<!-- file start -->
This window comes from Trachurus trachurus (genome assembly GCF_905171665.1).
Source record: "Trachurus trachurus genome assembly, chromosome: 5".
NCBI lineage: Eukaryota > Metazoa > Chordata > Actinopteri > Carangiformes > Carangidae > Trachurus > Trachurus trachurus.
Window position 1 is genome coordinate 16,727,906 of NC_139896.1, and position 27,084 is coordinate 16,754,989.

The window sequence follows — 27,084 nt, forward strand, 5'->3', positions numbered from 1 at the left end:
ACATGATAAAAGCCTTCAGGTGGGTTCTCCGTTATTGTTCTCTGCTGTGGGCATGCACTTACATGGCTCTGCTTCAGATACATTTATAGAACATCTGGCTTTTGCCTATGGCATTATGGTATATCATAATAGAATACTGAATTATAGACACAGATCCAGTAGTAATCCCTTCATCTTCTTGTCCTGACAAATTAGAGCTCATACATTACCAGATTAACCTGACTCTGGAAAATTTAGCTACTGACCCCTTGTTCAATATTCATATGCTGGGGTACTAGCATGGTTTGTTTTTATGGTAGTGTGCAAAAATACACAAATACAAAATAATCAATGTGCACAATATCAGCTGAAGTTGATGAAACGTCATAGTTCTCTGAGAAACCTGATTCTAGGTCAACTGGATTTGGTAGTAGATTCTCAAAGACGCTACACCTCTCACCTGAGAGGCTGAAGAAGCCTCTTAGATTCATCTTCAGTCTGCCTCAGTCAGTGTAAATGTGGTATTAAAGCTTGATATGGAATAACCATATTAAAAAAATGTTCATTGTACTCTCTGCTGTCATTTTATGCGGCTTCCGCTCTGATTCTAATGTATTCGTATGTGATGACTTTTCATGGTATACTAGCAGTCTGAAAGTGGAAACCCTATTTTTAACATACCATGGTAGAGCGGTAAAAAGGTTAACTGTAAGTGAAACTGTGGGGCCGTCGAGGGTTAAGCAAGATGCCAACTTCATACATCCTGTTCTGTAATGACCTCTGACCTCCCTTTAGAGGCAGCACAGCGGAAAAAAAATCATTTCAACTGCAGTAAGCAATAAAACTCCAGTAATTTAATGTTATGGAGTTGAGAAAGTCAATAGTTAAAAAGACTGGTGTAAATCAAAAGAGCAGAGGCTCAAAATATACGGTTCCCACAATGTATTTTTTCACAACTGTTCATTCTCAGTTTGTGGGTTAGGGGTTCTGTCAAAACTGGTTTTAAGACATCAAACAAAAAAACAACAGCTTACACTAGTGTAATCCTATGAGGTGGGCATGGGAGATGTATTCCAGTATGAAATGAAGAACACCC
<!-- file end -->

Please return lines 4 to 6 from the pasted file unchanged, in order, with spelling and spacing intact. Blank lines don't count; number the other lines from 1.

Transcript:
Window position 1 is genome coordinate 16,727,906 of NC_139896.1, and position 27,084 is coordinate 16,754,989.

The window sequence follows — 27,084 nt, forward strand, 5'->3', positions numbered from 1 at the left end:
ACATGATAAAAGCCTTCAGGTGGGTTCTCCGTTATTGTTCTCTGCTGTGGGCATGCACTTACATGGCTCTGCTTCAGATACATTTATAGAACATCTGGCTTTTGCCTATGGCATTATGGTATATCATAATAGAATACTGAATTATAGACACAGATCCAGTAGTAATCCCTTCATCTTCTTGTCCTGACAAATTAGAGCTCATACATTACCAGATTAACCTGACTCTGGAAAATTTAGCTACTGACCCCTTGTTCAATATTCATATGCTGGGGTACTAGCATGGTTTGTTTTTATGGTAGTGTGCAAAAATACACAAATACAAAATAATCAATGTGCACAATATCAGCTGAAGTTGATGAAACGTCATAGTTCTCTGAGAAACCTGATTCTAGGTCAACTGGATTTGGTAGTAGATTCTCAAAGACGCTACACCTCTCACCTGAGAGGCTGAAGAAGCCTCTTAGATTCATCTTCAGTCTGCCTCAGTCAGTGTAAATGTGGTATTAAAGCTTGATATGGAATAACCATATTAAAAAAATGTTCATTGTACTCTCTGCTGTCATTTTATGCGGCTTCCGCTCTGATTCTAATGTATTCGTATGTGATGACTTTTCATGGTATACTAGCAGTCTGAAAGTGGAAACCCTATTTTTAACATACCATGGTAGAGCGGTAAAAAGGTTAACTGTAAGTGAAACTGTGGGGCCGTCGAGGGTTAAGCAAGATGCCAACTTCATACATCCTGTTCTGTAATGACCTCTGACCTCCCTTTAGAGGCAGCACAGCGGAAAAAAAATCATTTCAACTGCAGTAAGCAATAAAACTCCAGTAATTTAATGTTATGGAGTTGAGAAAGTCAATAGTTAAAAAGACTGGTGTAAATCAAAAGAGCAGAGGCTCAAAATATACGGTTCCCACAATGTATTTTTTCACAACTGTTCATTCTCAGTTTGTGGGTTAGGGGTTCTGTCAAAACTGGTTTTAAGACATCAAACAAAAAAACAACAGCTTACACTAGTGTAATCCTATGAGGTGGGCATGGGAGATGTATTCCAGTATGAAATGAAGAACACCC